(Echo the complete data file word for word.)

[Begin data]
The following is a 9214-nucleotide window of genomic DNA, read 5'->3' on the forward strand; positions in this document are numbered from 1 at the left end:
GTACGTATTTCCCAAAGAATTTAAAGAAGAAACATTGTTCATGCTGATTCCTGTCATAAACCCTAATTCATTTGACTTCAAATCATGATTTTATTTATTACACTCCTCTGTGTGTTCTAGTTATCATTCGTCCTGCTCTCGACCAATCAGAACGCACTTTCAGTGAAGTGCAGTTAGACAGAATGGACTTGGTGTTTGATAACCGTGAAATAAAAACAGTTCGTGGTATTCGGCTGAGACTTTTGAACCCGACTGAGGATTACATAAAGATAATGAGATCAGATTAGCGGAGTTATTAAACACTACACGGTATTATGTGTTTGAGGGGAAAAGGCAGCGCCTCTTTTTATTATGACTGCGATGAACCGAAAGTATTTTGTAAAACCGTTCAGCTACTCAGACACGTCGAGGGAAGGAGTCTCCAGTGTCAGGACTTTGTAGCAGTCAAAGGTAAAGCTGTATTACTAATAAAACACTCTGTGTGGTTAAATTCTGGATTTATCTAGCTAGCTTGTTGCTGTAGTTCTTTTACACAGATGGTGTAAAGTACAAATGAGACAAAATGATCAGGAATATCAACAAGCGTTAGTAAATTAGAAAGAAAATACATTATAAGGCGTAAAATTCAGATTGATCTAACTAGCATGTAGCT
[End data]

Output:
The following is a 9214-nucleotide window of genomic DNA, read 5'->3' on the forward strand; positions in this document are numbered from 1 at the left end:
GTACGTATTTCCCAAAGAATTTAAAGAAGAAACATTGTTCATGCTGATTCCTGTCATAAACCCTAATTCATTTGACTTCAAATCATGATTTTATTTATTACACTCCTCTGTGTGTTCTAGTTATCATTCGTCCTGCTCTCGACCAATCAGAACGCACTTTCAGTGAAGTGCAGTTAGACAGAATGGACTTGGTGTTTGATAACCGTGAAATAAAAACAGTTCGTGGTATTCGGCTGAGACTTTTGAACCCGACTGAGGATTACATAAAGATAATGAGATCAGATTAGCGGAGTTATTAAACACTACACGGTATTATGTGTTTGAGGGGAAAAGGCAGCGCCTCTTTTTATTATGACTGCGATGAACCGAAAGTATTTTGTAAAACCGTTCAGCTACTCAGACACGTCGAGGGAAGGAGTCTCCAGTGTCAGGACTTTGTAGCAGTCAAAGGTAAAGCTGTATTACTAATAAAACACTCTGTGTGGTTAAATTCTGGATTTATCTAGCTAGCTTGTTGCTGTAGTTCTTTTACACAGATGGTGTAAAGTACAAATGAGACAAAATGATCAGGAATATCAACAAGCGTTAGTAAATTAGAAAGAAAATACATTATAAGGCGTAAAATTCAGATTGATCTAACTAGCATGTAGCT